The B.C. government is spending $36 million to more than double the number of treatment beds for youth struggling with addictions.
This comes as the province is grappling with sudden increases in overdose deaths. The B.C. Coroners Service announced 175 people died in June, up from 171 deaths in May.
The number of illicit drug overdose deaths in July is expected to be released soon.
“I’m incredibly proud that our government has invested in the single largest increase in youth treatment beds ever made in B.C., so more young people can get the care they need, when they need it, close to home,” Mental Health and Addictions Minister Judy Darcy said.
“Especially in these challenging times, young people shouldn’t have to wait for care. There’s much more to do, and we’re going to keep building a full continuum of mental health and addictions care for everyone in B.C.”
Overdose deaths have risen substantially during the ongoing pandemic due to an increase in toxic drug supplies and more drug users being home and alone.
In total there will be 123 new beds from people aged 12 to 24. They will be for youth substance-use treatment and withdrawal management.
The money won’t be available right away, with the improvement earmarked to come in from now until 2022-23. The locations of the new beds are still being determined in consultation with regional health authorities.
The first round of new beds is expected to be in place by the end of March 2021. Along with choosing locations, health authorities must also plan clinical supports.
“You can’t take an opportunity that you aren’t given,” said Brody Van Velze, who has struggled with substance abuse.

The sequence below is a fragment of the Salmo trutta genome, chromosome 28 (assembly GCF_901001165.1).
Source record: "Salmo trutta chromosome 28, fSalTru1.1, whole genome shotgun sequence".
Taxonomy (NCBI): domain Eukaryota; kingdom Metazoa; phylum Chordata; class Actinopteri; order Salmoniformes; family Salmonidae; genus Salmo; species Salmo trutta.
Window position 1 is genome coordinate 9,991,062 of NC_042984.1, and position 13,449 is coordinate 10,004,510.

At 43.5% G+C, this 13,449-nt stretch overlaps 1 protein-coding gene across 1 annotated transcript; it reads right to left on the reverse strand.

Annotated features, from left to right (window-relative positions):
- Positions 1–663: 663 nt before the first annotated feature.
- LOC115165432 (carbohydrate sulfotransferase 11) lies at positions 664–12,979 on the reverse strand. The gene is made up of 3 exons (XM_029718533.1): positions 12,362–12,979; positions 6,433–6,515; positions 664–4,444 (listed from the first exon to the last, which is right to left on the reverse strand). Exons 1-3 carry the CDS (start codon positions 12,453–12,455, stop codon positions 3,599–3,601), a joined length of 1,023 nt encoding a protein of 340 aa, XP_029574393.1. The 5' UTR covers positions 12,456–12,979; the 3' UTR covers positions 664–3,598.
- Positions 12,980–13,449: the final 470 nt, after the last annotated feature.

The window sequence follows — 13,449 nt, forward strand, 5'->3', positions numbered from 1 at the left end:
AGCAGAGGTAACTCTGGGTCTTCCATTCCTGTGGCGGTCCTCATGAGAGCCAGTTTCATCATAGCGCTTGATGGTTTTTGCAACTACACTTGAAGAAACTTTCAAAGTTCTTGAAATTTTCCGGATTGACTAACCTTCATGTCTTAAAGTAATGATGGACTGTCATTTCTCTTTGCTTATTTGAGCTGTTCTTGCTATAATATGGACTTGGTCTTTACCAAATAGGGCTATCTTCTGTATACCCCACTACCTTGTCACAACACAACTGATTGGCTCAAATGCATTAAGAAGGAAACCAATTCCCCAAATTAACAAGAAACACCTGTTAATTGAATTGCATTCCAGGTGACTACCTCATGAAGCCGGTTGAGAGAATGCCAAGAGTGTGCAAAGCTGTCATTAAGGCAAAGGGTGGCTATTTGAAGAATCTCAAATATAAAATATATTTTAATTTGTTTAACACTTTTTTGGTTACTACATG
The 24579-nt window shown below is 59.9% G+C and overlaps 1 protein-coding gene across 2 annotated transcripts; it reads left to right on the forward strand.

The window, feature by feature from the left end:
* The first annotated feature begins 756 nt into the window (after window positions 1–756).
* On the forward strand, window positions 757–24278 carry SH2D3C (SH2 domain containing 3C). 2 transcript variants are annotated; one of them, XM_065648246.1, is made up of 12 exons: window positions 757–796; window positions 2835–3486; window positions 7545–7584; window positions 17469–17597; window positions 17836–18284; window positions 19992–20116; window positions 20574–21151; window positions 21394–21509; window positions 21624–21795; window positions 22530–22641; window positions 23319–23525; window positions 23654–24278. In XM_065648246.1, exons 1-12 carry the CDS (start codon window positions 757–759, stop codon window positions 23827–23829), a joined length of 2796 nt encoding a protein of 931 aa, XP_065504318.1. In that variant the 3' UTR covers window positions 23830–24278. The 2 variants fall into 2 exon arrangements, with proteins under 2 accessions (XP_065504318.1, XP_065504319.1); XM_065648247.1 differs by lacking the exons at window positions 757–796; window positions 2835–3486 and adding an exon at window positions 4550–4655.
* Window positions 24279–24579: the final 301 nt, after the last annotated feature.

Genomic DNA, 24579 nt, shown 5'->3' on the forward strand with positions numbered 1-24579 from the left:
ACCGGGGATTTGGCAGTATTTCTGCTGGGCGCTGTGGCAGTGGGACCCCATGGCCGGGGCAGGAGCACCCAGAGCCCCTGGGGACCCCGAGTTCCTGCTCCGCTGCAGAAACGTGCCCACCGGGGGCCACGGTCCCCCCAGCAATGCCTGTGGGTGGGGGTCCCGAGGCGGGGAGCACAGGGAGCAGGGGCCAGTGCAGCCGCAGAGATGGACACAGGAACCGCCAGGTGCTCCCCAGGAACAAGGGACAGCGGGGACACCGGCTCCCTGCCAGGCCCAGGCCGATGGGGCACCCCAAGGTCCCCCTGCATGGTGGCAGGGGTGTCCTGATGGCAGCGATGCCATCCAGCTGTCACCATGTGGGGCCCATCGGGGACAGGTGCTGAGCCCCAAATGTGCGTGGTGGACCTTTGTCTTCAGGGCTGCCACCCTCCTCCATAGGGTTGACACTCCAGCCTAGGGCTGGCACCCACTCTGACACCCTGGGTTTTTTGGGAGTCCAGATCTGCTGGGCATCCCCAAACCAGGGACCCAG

“Since the age of 14, I have struggled with substance abuse. During my addiction, my life was filled with broken relationships, no respect for others or myself, and poor decisions. I have been clean for over four years now, and I owe my thanks to the Last Door treatment centre. Because I was given the opportunity to have a placement, I have found a new path in my life that grants me happiness and healthy relationships with others and myself.”
There are currently 124 withdrawal management and treatment and recovery beds for youth in the province.
The province attempted to pass legislation earlier this year that would have allowed hospital patients under the age of 19 who suffer from severe substance use problems to be admitted for stabilization care for up to 48 hours after a life-threatening overdose.
The BC Greens, the BC Liberals, and Indigenous groups raised concerns about the legislation and it has not been put to the side for review.
The province has already committed to new services to improve the youth substance-use system, such as the expansion of Foundry youth centres, investments in mental health promotion and prevention in schools, and establishing integrated child and youth teams in school districts.
“Today’s announcement impacts a population that has been uniquely affected by both COVID- 19 and substance-use issues: our province’s youth,” president of the Doctors of B.C. Dr. Kathleen Ross said.
“The near doubling of treatment beds will help youth who have taken many courageous steps to seek help and cannot afford to face long waitlists or closed doors.”